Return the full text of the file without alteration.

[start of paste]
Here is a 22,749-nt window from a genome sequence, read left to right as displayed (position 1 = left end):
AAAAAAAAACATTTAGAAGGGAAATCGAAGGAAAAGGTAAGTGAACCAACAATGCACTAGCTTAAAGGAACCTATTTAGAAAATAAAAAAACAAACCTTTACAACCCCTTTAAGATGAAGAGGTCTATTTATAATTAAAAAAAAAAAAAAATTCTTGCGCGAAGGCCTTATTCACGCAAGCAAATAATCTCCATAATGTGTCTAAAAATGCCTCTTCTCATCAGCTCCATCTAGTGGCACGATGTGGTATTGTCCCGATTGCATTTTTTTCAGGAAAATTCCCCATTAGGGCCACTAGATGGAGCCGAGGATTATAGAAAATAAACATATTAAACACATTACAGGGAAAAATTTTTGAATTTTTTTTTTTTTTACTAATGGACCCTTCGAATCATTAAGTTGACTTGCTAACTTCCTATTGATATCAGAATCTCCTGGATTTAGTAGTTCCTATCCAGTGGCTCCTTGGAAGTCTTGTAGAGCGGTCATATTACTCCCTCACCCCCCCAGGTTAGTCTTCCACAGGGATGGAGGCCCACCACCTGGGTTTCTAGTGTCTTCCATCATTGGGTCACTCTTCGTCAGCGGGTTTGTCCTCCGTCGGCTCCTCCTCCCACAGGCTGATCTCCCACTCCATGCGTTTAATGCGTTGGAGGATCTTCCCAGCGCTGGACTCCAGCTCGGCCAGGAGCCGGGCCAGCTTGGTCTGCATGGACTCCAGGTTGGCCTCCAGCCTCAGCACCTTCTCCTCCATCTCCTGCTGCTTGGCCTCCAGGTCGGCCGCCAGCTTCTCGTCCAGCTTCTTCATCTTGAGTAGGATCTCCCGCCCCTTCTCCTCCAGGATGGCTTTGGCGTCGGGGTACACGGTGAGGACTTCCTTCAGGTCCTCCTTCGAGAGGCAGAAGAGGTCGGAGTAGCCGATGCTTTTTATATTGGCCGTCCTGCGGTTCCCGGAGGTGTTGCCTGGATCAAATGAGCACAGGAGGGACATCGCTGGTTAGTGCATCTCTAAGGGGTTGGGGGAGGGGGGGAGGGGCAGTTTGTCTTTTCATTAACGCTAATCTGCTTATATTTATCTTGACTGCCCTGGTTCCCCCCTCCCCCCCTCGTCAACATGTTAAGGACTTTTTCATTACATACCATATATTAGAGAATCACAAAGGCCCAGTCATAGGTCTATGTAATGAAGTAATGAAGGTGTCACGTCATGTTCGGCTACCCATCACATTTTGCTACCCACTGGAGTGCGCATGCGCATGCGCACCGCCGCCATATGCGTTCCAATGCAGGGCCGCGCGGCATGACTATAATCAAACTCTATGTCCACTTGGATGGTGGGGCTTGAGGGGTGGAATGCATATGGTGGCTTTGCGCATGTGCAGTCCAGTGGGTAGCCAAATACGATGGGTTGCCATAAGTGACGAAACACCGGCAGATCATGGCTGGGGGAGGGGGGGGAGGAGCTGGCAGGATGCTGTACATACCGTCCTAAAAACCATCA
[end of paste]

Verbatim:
Here is a 22,749-nt window from a genome sequence, read left to right as displayed (position 1 = left end):
AAAAAAAAACATTTAGAAGGGAAATCGAAGGAAAAGGTAAGTGAACCAACAATGCACTAGCTTAAAGGAACCTATTTAGAAAATAAAAAAACAAACCTTTACAACCCCTTTAAGATGAAGAGGTCTATTTATAATTAAAAAAAAAAAAAAATTCTTGCGCGAAGGCCTTATTCACGCAAGCAAATAATCTCCATAATGTGTCTAAAAATGCCTCTTCTCATCAGCTCCATCTAGTGGCACGATGTGGTATTGTCCCGATTGCATTTTTTTCAGGAAAATTCCCCATTAGGGCCACTAGATGGAGCCGAGGATTATAGAAAATAAACATATTAAACACATTACAGGGAAAAATTTTTGAATTTTTTTTTTTTTTACTAATGGACCCTTCGAATCATTAAGTTGACTTGCTAACTTCCTATTGATATCAGAATCTCCTGGATTTAGTAGTTCCTATCCAGTGGCTCCTTGGAAGTCTTGTAGAGCGGTCATATTACTCCCTCACCCCCCCAGGTTAGTCTTCCACAGGGATGGAGGCCCACCACCTGGGTTTCTAGTGTCTTCCATCATTGGGTCACTCTTCGTCAGCGGGTTTGTCCTCCGTCGGCTCCTCCTCCCACAGGCTGATCTCCCACTCCATGCGTTTAATGCGTTGGAGGATCTTCCCAGCGCTGGACTCCAGCTCGGCCAGGAGCCGGGCCAGCTTGGTCTGCATGGACTCCAGGTTGGCCTCCAGCCTCAGCACCTTCTCCTCCATCTCCTGCTGCTTGGCCTCCAGGTCGGCCGCCAGCTTCTCGTCCAGCTTCTTCATCTTGAGTAGGATCTCCCGCCCCTTCTCCTCCAGGATGGCTTTGGCGTCGGGGTACACGGTGAGGACTTCCTTCAGGTCCTCCTTCGAGAGGCAGAAGAGGTCGGAGTAGCCGATGCTTTTTATATTGGCCGTCCTGCGGTTCCCGGAGGTGTTGCCTGGATCAAATGAGCACAGGAGGGACATCGCTGGTTAGTGCATCTCTAAGGGGTTGGGGGAGGGGGGGAGGGGCAGTTTGTCTTTTCATTAACGCTAATCTGCTTATATTTATCTTGACTGCCCTGGTTCCCCCCTCCCCCCCTCGTCAACATGTTAAGGACTTTTTCATTACATACCATATATTAGAGAATCACAAAGGCCCAGTCATAGGTCTATGTAATGAAGTAATGAAGGTGTCACGTCATGTTCGGCTACCCATCACATTTTGCTACCCACTGGAGTGCGCATGCGCATGCGCACCGCCGCCATATGCGTTCCAATGCAGGGCCGCGCGGCATGACTATAATCAAACTCTATGTCCACTTGGATGGTGGGGCTTGAGGGGTGGAATGCATATGGTGGCTTTGCGCATGTGCAGTCCAGTGGGTAGCCAAATACGATGGGTTGCCATAAGTGACGAAACACCGGCAGATCATGGCTGGGGGAGGGGGGGGAGGAGCTGGCAGGATGCTGTACATACCGTCCTAAAAACCATCA